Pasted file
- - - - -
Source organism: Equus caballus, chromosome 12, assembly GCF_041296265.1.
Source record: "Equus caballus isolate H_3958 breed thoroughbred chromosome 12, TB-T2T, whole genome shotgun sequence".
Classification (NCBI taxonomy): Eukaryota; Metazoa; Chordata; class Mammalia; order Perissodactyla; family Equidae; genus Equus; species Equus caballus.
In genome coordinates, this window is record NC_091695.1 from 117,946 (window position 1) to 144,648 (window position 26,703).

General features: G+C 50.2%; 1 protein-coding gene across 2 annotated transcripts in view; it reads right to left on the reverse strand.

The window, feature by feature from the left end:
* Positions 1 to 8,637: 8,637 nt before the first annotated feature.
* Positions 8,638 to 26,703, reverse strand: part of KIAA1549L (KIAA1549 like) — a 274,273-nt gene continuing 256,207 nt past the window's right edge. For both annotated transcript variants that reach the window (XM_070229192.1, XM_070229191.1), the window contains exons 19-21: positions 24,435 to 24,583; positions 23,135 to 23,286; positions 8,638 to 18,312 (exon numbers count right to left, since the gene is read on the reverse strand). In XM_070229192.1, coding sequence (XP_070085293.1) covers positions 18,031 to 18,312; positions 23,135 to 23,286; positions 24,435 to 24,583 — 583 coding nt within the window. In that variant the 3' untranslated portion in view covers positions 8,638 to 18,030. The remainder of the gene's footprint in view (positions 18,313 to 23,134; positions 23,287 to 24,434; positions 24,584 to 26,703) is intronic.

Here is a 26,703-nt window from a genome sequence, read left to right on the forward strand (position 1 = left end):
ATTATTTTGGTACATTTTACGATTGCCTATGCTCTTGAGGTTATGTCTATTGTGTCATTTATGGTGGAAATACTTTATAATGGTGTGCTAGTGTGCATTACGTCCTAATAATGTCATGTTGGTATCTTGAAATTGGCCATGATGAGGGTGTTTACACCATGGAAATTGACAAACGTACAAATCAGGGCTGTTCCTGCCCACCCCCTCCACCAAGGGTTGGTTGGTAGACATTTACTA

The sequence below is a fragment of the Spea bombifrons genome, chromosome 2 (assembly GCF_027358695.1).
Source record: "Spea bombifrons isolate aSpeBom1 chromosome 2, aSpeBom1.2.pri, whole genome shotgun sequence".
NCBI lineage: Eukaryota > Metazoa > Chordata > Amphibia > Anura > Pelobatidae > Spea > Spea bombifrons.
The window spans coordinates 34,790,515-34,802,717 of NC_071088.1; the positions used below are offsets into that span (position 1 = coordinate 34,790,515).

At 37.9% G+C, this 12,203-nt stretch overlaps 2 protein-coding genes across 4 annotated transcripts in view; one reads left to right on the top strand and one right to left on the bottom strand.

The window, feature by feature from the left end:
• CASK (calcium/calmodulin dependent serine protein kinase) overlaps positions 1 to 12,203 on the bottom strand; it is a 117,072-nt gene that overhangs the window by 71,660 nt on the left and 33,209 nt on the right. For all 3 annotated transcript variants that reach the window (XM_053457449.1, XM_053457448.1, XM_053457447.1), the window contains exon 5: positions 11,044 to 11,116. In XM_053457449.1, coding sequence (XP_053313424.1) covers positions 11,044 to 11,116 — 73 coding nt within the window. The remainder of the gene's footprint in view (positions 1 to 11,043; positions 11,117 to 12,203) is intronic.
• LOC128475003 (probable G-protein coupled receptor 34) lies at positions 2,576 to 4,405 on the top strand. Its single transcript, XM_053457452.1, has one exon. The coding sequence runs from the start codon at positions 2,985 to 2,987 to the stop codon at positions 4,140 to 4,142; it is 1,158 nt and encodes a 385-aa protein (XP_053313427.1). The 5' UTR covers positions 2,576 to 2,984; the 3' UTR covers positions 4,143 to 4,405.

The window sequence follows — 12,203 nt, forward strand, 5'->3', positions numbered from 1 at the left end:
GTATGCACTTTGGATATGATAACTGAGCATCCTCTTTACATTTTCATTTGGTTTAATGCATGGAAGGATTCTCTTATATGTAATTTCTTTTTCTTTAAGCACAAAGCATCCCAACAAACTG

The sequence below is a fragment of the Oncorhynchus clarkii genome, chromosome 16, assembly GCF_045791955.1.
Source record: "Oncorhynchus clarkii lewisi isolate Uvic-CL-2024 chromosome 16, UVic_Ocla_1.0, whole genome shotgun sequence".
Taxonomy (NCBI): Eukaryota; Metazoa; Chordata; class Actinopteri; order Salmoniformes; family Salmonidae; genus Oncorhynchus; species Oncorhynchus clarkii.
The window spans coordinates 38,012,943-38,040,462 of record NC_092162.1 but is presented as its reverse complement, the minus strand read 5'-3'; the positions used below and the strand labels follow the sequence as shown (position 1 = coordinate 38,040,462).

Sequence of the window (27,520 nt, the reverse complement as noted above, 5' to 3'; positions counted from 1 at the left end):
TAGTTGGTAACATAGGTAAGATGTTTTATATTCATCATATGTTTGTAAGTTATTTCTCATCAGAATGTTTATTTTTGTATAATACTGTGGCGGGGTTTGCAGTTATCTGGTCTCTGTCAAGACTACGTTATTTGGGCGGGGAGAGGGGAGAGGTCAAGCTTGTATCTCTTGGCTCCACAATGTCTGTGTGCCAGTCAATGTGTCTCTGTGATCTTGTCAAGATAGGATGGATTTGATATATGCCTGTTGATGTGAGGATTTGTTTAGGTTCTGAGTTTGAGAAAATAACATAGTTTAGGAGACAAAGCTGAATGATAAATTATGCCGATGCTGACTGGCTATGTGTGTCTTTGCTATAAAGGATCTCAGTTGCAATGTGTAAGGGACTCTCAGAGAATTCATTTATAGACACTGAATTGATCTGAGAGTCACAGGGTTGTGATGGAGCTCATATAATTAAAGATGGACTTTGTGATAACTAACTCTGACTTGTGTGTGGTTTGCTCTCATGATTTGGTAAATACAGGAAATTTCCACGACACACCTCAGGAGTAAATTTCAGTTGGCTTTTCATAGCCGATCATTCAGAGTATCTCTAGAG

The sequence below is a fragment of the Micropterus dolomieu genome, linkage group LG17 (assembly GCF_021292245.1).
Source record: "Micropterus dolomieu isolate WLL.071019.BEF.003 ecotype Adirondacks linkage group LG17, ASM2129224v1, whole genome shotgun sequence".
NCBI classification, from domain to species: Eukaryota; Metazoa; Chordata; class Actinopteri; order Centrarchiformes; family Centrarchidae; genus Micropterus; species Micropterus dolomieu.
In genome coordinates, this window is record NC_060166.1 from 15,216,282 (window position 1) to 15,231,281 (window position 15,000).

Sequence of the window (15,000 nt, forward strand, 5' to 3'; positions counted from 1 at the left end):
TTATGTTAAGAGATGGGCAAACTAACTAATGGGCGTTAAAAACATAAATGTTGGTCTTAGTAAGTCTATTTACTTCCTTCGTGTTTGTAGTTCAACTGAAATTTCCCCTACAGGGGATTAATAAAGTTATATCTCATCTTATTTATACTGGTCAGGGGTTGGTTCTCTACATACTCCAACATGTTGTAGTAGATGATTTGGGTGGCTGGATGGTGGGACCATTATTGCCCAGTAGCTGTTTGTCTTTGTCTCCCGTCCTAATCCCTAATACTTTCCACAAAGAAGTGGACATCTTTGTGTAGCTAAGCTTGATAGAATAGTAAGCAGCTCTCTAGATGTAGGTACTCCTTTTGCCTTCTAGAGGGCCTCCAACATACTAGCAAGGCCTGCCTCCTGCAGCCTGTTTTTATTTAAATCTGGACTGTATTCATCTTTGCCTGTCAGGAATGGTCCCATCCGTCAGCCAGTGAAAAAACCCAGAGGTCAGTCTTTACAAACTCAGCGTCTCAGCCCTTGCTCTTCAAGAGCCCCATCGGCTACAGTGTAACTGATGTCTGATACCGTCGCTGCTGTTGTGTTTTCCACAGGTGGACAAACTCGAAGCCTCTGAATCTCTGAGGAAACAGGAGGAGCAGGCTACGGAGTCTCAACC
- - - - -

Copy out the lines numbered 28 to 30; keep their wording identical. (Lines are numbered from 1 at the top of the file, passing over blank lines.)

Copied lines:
Source record: "Micropterus dolomieu isolate WLL.071019.BEF.003 ecotype Adirondacks linkage group LG17, ASM2129224v1, whole genome shotgun sequence".
NCBI classification, from domain to species: Eukaryota; Metazoa; Chordata; class Actinopteri; order Centrarchiformes; family Centrarchidae; genus Micropterus; species Micropterus dolomieu.
In genome coordinates, this window is record NC_060166.1 from 15,216,282 (window position 1) to 15,231,281 (window position 15,000).